The U.S. and several Asian countries are boosting their efforts to fight human trafficking and the exploitation of immigrants and refugees.
President Obama and leaders of countries in the Association of Southeast Asian Nations signed a new declaration Thursday to combat modern-day human slavery throughout the region.
Obama said the leaders at the summit have "laid out a common vision for the region," namely "an open, dynamic, economically competitive Asia Pacific that respects human rights and upholds a rule-based order."
To support the effort, Obama announced that the U.S., through its Agency of International Development, would launch a five-year plan of action to fight human trafficking in the region that includes strengthening cross-border collaboration between "source, transit and destination countries."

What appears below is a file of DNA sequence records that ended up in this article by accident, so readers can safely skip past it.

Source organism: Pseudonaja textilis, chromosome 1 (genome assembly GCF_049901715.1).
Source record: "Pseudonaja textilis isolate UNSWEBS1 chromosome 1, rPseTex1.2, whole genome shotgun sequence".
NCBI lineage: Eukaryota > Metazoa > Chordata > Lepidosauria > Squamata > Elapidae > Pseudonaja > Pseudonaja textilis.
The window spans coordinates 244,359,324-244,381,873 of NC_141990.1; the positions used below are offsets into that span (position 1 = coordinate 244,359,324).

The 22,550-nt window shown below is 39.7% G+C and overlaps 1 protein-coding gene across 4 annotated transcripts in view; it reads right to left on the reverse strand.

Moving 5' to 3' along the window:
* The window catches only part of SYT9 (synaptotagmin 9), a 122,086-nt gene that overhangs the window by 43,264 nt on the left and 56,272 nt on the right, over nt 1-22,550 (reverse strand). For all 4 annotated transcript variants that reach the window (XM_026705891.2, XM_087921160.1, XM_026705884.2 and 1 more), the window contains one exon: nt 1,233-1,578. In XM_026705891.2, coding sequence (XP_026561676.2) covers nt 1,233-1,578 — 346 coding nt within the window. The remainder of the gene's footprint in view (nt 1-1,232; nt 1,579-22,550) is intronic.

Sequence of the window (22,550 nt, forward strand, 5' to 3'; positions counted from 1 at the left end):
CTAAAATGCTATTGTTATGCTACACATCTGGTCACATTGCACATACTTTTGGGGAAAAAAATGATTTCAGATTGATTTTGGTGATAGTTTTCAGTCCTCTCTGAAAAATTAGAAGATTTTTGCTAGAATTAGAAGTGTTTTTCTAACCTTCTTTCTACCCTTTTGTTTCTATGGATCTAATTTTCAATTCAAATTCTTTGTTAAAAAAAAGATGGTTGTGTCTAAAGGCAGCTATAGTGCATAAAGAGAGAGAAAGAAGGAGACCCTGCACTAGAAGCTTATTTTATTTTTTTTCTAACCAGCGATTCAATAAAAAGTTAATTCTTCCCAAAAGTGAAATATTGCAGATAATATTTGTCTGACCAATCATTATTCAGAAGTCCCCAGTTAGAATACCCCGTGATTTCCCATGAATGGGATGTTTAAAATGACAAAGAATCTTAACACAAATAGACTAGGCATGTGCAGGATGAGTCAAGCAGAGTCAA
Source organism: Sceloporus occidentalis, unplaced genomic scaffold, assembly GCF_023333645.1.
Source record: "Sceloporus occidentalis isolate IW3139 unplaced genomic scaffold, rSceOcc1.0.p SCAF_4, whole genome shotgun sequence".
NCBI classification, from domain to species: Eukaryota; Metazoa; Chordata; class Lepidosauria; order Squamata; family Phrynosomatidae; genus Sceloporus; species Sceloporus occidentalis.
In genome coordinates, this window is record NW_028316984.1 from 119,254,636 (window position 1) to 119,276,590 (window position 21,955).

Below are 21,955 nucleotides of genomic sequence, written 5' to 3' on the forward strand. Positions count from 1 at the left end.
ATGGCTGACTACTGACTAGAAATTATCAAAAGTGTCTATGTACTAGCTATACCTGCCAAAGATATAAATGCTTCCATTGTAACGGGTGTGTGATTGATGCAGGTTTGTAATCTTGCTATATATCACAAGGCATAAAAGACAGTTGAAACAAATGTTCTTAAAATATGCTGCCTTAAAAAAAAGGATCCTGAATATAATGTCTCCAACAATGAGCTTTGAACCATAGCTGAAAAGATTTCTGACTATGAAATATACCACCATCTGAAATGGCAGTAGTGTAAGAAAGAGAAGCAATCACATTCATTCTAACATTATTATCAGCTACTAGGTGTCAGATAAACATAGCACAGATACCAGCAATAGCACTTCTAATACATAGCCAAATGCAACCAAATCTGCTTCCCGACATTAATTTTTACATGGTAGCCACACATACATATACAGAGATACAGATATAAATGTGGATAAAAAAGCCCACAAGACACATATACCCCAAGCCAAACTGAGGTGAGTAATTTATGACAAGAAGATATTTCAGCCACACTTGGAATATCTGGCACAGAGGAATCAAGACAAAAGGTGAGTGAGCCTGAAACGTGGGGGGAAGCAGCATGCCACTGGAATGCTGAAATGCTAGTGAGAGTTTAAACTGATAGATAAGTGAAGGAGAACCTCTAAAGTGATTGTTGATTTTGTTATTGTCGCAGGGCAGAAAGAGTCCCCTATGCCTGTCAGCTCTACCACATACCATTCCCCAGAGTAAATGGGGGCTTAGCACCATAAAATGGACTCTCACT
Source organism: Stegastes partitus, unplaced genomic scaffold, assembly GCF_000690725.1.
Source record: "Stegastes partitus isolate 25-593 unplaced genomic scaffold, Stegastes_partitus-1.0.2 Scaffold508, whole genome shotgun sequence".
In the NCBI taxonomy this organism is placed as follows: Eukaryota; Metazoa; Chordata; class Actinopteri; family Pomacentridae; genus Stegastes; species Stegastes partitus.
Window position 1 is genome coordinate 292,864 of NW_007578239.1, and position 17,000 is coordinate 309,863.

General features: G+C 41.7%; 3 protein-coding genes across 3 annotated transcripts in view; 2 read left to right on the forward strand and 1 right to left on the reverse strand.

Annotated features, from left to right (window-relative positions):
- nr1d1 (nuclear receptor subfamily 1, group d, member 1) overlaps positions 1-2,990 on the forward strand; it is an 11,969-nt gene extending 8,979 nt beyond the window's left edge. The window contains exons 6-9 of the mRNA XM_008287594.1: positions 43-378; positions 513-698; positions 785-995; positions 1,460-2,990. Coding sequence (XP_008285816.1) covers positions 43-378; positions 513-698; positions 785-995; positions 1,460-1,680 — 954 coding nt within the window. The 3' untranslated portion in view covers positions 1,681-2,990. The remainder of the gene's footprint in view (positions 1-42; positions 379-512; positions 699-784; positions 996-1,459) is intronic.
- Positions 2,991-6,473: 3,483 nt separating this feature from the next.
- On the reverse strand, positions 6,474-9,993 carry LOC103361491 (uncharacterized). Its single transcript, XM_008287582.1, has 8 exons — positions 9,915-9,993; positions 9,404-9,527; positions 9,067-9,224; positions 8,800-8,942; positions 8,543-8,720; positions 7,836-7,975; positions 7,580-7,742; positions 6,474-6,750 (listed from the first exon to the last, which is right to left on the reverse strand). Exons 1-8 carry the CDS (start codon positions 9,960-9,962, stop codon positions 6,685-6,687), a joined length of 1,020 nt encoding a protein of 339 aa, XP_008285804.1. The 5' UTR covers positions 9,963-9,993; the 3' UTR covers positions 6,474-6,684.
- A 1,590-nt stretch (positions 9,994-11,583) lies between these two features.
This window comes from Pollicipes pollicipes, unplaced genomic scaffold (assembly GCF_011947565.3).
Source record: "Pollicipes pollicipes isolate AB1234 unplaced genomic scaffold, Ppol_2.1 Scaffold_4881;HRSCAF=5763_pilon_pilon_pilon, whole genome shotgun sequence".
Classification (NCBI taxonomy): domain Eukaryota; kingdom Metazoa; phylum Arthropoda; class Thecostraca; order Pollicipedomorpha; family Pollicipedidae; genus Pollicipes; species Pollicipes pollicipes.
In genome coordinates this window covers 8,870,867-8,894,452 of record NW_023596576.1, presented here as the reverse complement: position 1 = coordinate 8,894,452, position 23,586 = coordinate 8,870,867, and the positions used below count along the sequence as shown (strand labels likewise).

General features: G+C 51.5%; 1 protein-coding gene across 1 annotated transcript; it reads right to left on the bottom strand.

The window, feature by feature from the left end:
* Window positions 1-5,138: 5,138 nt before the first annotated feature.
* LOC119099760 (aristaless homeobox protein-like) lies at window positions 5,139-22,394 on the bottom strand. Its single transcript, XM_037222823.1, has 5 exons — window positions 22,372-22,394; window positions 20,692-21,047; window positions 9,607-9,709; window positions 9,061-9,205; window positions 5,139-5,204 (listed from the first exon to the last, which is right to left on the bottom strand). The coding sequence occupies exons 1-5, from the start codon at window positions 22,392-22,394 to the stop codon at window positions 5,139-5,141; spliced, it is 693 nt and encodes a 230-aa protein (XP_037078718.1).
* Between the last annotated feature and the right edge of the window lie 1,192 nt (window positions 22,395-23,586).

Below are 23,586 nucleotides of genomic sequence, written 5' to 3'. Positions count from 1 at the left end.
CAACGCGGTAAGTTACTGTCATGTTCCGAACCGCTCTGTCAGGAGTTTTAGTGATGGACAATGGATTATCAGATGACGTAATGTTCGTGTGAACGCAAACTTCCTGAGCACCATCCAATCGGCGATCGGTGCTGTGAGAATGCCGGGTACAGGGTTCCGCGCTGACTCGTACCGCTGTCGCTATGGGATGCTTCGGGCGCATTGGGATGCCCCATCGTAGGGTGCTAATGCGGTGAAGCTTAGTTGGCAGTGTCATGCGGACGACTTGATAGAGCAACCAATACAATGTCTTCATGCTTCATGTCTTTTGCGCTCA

The program, which provides $12 million for the first year, also would "leverage the private sector" to reduce human trafficking practices in the global food supply chain, and support improved research and data collection to target international criminals engaged in human trafficking.
It builds upon ongoing U.S. efforts in East Asia and China to protect vulnerable migrants at risk of human trafficking, including training initiatives for government officials to identify and assist these migrants.
USAID in 2015 committed to a program across Asia aimed at preventing and combating human trafficking in 11 countries across the region. In its first year, the program has provided direct assistance to 250 trafficked persons in Cambodia and emergency assistance to more than 5,400 deportees from Thailand, of whom 140 were identified as trafficked persons.